Modular systems are becoming increasingly important in specialty machine manufacture. The INOVA SV125 exhibited has been further developed into a proven, modular filling and closing machine system. The INOVA SV is suitable for processes from pilot testing to medium output manufacturing. A maximum output of 18,000 containers / hour is achieved via ten filling points, with a dosing range of 0.1 to 50 ml. The system boasts impressive flexibility.
Optima Life Science will be presenting three exhibits at CompaMed, the core of which is the MEDICON ImmuCoat® production line, a modular, scalable system for the automatic coating of microplates for the production of ELISA test kits. The key feature: all base modules can also be combined as desired for true “plug & play” convenience.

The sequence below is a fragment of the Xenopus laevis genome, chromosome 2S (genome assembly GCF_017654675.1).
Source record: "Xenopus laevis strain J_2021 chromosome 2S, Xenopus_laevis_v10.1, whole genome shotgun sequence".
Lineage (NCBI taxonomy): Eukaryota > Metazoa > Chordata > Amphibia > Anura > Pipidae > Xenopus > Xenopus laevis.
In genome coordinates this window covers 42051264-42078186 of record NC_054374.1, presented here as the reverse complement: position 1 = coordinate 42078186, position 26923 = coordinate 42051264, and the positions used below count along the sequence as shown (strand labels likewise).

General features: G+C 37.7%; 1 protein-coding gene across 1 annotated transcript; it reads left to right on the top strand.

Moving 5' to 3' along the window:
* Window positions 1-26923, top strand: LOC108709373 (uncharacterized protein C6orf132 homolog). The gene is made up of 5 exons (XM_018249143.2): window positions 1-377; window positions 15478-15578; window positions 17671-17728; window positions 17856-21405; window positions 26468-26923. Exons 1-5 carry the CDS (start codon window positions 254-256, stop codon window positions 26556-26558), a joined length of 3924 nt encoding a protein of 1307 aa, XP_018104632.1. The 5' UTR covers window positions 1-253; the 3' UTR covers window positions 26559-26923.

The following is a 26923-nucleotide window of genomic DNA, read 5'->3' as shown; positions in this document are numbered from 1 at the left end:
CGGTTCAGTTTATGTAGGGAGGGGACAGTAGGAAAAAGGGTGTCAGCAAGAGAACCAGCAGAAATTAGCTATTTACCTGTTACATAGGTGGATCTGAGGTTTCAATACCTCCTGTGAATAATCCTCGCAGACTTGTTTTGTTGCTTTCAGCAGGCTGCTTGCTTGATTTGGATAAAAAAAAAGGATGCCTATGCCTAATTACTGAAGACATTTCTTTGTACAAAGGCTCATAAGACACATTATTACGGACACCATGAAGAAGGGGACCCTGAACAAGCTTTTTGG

Optima – a leading manufacturer of packaging lines – is exhibiting the very latest service technologies at Pack Expo. The central constituent part of "TCAM" (Total Care Asset Management) is TCAP (Total Care Asset Package), the Condition Monitoring System of Optima. The state of the machine is monitored constantly by means of electronics and sensors. A warning is given automatically even before errors occur.
Optima Pharma is a vendor of leading-edge filling, closing and process technologies for sterile and non-sterile medications. At Pharma Expo the company is exhibiting a compact machine with a three-way function in the form of the INOVA EKCS: In addition to labelling, plungers are inserted into syringes and finger grips installed.